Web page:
Heavy CO2-emitters would pay more, of course, which would give them a clear economic incentive to find less CO2-intensive ways of doing business, which is the point of the exercise.

It's a great example of the sort of "market-based reform" that Republicans used to champion as an alternative to command-and-control strategies, back before they went batshit.

Comment Re:Oh Great! More Central Planning! Just what we n (Score 2) 345

It would do more than completely eliminating coal burning plants. Transportation generates a similar amount of CO2 to coal burning power plants.

CO2 emissions in transportation are being reduced as well, via higher fuel economy standards, development of electric cars, etc.

This isn't a scenario where any one improvement will "solve" the problem. The problem has to be attacked on many fronts simultaneously, and all of the partial reductions will start to add up over time.

It's a massive restructuring of our society and economy on shaky grounds.

Hardly. The proposal merely sets targets and leaves it up to the individual states how to reach them. The states don't even have to submit a proposal until 2016, and don't have to start making any actual changes until 2020. The administration is bending over backwards to make this as easy as possible, and still conservatives are crying like they're being waterboarded.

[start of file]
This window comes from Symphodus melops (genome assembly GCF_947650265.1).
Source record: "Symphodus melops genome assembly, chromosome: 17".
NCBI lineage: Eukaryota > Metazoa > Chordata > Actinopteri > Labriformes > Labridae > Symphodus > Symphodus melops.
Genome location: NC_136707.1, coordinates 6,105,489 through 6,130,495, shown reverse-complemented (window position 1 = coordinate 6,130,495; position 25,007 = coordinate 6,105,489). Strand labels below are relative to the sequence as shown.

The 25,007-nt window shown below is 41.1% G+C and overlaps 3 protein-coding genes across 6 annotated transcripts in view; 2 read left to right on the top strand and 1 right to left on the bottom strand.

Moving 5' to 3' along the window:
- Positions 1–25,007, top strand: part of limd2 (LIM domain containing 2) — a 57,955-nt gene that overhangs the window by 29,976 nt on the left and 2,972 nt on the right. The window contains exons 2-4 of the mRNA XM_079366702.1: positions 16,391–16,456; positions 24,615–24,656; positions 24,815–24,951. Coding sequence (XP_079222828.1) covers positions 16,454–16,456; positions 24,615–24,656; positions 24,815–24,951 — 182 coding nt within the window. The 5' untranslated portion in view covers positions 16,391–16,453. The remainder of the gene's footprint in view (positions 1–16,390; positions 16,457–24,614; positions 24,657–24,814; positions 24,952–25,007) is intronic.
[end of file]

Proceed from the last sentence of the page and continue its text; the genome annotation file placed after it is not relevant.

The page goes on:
What happens when the next imaginary ecothreat comes through?

There's your problem -- you think global warming is imaginary, and therefore the amount of resources that can justifiably be allocated to fighting it is zero. There's no point in discussing mitigation strategies with when you haven't even accepted that there actually is a problem that needs to be solved. Most likely at some point in the next 5, 10, 15 years the evidence will become obvious enough to overcome your ideological blinders; but in the meantime the rest of us need to start working on a fix now, rather than waiting for you to be convinced.